Book Review: Wave by Sonali Deraniyagala

ImageEach one of us have a distinct way of coping with a tragedy. And yet, the similarity is threadbare and stark. There are stages which we trudge through in our attempts to reconcile with the fact at hand and despite years rolling by, it is sometimes difficult to completely let go. The emotions inhabit a peculiar middle-ground in that they are there and yet not completely so. Evolution of emotions I call that. Adjusting to the realities and breaking bread daily with the trauma. 

Wave is about the author’s attempts to provide a consciousness to her existence post the incident that took everything that she considered life. Brutally honest and emotional, this account moves back and forth between the memories of an earlier “dream” life, and a latter, harsher life. Petty and inconsiderable things strike you in ways you could never imagine when your emotions can hit extremities in a flash. Reading about the trauma of others is fraught with dangers of generalization and oversimplification. A first-hand story such as this further carries the risqué of reading it like fiction. And yet, as one reads through the harrowing details of life after doomsday, one realizes that such readings can be therapeutic in more ways than one. Identifying yourself with the author, and trying to know what she feels is empathy and yet is a pre-emptive defense barrier. 

“I was terrified that tomorrow the truth would start”. Aren’t we all when we are yet to understand the full girth of a life shattering experience?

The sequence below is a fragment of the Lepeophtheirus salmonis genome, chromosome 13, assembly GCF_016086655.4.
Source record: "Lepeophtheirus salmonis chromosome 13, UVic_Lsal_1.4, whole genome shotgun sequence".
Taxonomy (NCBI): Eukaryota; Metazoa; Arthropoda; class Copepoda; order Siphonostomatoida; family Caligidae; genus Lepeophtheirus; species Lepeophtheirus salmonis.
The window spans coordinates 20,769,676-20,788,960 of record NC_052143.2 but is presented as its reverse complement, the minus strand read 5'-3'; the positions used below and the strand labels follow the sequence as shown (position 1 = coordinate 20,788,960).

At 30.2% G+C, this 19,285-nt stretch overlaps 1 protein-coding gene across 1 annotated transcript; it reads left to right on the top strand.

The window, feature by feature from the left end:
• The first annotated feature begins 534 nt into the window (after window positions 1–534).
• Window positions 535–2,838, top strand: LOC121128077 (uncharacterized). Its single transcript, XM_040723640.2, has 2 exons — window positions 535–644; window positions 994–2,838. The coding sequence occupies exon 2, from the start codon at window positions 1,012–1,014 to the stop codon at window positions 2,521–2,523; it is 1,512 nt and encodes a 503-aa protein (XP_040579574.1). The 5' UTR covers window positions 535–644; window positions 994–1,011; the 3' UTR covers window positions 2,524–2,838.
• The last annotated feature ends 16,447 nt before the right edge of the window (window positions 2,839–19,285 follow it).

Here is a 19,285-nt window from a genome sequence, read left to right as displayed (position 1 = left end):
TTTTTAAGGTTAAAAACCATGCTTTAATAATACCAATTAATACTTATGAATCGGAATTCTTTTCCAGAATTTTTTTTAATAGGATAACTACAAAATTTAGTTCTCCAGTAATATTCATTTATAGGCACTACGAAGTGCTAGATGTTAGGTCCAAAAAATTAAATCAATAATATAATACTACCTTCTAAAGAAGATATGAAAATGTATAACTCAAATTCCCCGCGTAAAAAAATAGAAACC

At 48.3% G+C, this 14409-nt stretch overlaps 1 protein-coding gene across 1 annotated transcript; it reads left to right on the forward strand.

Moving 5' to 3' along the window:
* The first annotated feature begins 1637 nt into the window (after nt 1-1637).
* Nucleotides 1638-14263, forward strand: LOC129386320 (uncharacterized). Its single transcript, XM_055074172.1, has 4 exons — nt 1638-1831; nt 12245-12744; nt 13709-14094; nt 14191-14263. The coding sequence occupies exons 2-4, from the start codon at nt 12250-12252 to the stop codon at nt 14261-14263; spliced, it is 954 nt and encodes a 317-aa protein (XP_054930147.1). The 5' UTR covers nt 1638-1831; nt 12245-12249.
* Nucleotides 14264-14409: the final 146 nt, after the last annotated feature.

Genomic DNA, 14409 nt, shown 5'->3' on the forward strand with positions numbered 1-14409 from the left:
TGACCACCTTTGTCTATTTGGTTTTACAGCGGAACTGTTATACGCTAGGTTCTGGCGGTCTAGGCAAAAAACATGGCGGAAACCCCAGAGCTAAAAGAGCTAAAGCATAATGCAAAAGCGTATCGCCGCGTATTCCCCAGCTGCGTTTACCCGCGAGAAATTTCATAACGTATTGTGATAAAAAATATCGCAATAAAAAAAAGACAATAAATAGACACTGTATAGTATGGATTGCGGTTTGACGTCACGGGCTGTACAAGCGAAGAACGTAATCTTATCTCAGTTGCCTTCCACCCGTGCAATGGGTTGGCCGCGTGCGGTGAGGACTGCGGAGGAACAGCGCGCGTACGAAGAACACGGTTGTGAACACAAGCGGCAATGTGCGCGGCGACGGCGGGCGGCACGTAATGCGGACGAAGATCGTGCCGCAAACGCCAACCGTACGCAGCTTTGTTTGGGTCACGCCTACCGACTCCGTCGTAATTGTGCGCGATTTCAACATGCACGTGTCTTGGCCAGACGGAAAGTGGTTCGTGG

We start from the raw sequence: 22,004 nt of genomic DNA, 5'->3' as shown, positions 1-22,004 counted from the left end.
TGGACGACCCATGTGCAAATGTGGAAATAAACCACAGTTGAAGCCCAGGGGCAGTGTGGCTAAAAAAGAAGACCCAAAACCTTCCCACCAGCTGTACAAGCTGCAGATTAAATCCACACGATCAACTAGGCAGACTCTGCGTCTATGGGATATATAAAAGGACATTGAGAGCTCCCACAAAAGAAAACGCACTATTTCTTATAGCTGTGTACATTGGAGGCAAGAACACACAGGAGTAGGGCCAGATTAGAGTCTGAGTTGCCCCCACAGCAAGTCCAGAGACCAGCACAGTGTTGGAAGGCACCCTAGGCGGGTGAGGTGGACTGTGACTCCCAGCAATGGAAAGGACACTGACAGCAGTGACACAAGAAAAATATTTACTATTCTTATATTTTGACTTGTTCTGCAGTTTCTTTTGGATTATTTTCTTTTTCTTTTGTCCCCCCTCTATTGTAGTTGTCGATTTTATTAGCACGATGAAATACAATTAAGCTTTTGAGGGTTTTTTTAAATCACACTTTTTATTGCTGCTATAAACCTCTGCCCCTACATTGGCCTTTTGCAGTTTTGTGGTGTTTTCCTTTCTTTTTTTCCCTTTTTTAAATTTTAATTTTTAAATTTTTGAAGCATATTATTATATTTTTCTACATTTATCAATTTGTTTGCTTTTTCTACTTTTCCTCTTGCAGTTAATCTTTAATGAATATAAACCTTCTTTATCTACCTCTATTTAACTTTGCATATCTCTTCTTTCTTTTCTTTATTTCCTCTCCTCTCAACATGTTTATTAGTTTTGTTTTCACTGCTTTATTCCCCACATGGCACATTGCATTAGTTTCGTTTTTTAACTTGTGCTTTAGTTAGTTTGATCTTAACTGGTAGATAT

An aspect of reading, which puts you in the shoes of the narrator, is pre-requisite when you start on a story of personal loss. In no other way can you understand or appreciate it. Yet, when you do that, you are wont to quickly bring yourself out of it when it becomes too unbearable. Then you realize that you can do it, not the narrator. Day in and day out the events play out in the back of your head, like a parallel world of your own making. A stone, a frayed edge of table, a folded shirt and a scribbled marginalia has powers that we cannot appreciate as an observer alone. 

We try, in our daily lives, to create memories that could stay with us. In our efforts to gather experiences, we rely on these memories to come and help us when we need them. What when these memories turn their roles inside out?


1 Comment

  1. I too was caught in the tsunami. I develop PTSD from the trauma I was exposed to. I was in holiday in Thailand but my family come from Sri Lanka and some were killed. I only found out they were killed when I returned home to London. I have yet to read Wave but I understand the loss. Please check it out the blog I started to help with my recovery and raise awareness for PTSD.

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